• Where possible avoid or minimise stressful events – make changes slowly, plan ahead, prepare or train your donkey for new situations
  • Follow the advice in our Transporting donkeys guide
  • Do not let your donkey get over-fat, monitor feed intake carefully, especially with pregnant and lactating mares. If they are overweight follow advice in our Monitoring your donkey's weight guide
  • Underweight donkeys are also at increased risk of hyperlipaemia so try to maintain your donkey in a healthy condition and use fibre based supplementary rations where possible
  • Provide shelter in bad weather
  • Put rugs on old and thin donkeys. Follow advice in our Feeding elderly donkeys guide
  • Watch when new members are introduced to the group. Make introductions gradually over several days and even weeks to avoid bulling and minimise stress. This is particularly important when animals, other than donkeys, are introduced as donkeys are frequently the bottom of the pecking order when living with horses, ponies or mules.

Companions, bonding and death

Donkeys form strong bonds with their companions and it is essential that surviving donkeys are allowed to remain with the body of their friend until they have lost interest. Ignoring this advice can lead to significant distress and anxiety among any surviving donkeys. They may show persistent wandering, pacing and braying, as they look for the missing donkey. They may go into a hyperlipaemic crisis as a result of the stress. Please allow at least an hour before the body of the donkey is removed. Closely monitor the bereaved companion(s) for several weeks afterwards as bereavement stress can manifest itself up to three weeks after the death of a friend and result in hyperlipaemia.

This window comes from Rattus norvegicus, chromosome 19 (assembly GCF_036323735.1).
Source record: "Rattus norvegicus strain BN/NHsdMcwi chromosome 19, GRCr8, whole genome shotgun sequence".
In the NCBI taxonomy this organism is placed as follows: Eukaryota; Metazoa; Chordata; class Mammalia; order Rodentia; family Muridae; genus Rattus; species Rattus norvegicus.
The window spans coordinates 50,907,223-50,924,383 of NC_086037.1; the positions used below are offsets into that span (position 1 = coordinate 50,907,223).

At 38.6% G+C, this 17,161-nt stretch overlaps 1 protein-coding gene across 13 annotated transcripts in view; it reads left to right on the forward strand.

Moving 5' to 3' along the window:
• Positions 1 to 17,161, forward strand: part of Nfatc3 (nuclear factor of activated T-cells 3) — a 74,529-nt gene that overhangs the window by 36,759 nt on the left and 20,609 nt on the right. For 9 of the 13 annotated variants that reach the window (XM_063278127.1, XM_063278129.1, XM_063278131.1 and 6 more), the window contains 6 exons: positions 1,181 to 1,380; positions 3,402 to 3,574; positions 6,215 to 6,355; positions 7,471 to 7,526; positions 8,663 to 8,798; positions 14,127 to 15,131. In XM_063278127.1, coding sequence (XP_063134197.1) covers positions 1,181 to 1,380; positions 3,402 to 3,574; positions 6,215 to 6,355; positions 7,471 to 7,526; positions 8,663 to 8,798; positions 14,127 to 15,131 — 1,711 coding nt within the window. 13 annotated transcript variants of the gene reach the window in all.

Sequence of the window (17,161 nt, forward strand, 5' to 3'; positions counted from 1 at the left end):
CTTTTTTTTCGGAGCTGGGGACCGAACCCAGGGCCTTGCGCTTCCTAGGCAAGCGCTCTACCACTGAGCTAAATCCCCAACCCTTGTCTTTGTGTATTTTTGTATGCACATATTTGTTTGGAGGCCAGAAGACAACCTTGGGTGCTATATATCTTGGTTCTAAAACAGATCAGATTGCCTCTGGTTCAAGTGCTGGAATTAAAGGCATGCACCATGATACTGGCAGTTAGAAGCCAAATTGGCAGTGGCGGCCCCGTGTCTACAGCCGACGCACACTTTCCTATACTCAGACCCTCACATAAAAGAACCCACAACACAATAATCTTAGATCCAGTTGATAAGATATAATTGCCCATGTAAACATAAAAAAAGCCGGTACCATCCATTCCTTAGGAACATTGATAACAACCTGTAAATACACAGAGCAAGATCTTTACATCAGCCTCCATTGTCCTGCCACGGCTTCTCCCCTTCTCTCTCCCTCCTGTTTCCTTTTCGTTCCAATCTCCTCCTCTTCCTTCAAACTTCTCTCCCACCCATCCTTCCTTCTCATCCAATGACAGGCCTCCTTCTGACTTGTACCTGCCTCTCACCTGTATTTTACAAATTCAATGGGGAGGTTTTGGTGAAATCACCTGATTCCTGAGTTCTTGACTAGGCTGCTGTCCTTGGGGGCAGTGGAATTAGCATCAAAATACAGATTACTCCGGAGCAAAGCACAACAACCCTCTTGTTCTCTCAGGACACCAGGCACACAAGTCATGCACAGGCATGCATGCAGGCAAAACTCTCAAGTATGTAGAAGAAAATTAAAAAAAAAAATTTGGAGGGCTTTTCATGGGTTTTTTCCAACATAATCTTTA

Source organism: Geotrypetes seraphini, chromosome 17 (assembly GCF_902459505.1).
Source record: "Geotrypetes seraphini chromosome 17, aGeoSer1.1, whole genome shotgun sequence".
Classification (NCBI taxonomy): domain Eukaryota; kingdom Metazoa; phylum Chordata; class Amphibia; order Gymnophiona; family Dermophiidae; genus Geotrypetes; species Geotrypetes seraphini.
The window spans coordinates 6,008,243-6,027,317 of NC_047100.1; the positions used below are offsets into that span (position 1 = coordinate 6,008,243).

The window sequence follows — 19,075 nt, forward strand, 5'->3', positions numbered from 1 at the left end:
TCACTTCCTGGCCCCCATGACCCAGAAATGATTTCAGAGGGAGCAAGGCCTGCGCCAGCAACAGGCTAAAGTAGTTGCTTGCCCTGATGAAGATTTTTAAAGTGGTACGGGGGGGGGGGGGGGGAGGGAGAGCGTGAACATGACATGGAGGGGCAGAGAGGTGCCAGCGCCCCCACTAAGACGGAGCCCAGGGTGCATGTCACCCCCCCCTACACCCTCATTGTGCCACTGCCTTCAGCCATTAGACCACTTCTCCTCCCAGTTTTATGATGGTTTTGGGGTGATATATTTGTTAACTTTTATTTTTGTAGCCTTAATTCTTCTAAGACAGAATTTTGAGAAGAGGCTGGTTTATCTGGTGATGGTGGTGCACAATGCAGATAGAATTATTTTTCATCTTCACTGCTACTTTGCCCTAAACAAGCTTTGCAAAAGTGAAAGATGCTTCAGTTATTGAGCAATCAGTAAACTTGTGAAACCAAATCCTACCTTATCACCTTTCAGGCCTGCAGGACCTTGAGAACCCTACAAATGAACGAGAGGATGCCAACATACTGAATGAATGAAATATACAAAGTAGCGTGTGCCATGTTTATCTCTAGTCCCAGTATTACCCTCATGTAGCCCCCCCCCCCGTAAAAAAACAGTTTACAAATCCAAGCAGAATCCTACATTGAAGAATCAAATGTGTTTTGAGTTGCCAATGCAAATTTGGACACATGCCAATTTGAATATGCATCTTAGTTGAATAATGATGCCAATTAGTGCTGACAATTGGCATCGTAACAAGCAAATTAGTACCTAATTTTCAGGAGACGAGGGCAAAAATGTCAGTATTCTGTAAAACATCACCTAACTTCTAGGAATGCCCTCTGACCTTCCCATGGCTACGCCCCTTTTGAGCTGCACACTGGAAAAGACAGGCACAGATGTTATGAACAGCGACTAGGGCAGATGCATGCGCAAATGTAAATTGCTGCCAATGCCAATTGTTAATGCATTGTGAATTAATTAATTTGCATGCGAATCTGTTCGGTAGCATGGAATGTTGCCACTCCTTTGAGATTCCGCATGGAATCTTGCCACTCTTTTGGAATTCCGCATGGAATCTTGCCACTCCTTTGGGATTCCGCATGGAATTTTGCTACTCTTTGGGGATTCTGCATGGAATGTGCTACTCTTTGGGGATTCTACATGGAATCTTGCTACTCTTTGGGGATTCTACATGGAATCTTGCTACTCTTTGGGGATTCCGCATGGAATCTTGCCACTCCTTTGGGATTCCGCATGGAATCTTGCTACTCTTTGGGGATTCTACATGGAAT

Extra attention and time spent with your donkey(s) will help, but don’t be tempted to offer a lot of extra treats, which can be habit-forming and may lead to obesity. If you do decide to obtain a new donkey companion then consideration should be given to getting one of a similar age and size, whose behavioural and physical needs will match the needs of your existing donkey(s).

A dull donkey is a veterinary emergency

If you are concerned ask your vet to visit. In the meantime encourage your donkey to eat. Try fresh grass or taking your donkey to a hedgerow where it can be allowed access to non-poisonous plants, grated apple/carrot and ginger biscuits or any other foodstuff you know your donkey enjoys – this is the one time when sweet treats maybe called for.

Offer some warm clean water to drink. Your vet may take a blood sample and examine it by eye once the red blood cells have settled out as fat can be seen in the serum.

The key to dealing with hyperlipaemia is to reverse the negative energy balance before the fat released into the bloodstream has time to cause organ failure. If your donkey will eat then encourage it to do so. If not, your vet may introduce liquid food via a tube passed up the donkey’s nose and into the stomach. In severe cases the donkey may require an intravenous fluid drip. If your donkey has to be hospitalised its companion must go as well.

Depending on the cause of the hyperlipaemia your vet may also give anti-inflammatory/antibiotic medication.

Where can I found out more?

Our Veterinary department has extensive experience of recognizing and treating hyperlipaemia and is available to discuss cases with your vet. They also offer a free laboratory service for donkey blood samples submitted by your vet.

Want to know more?

Information for donkey owners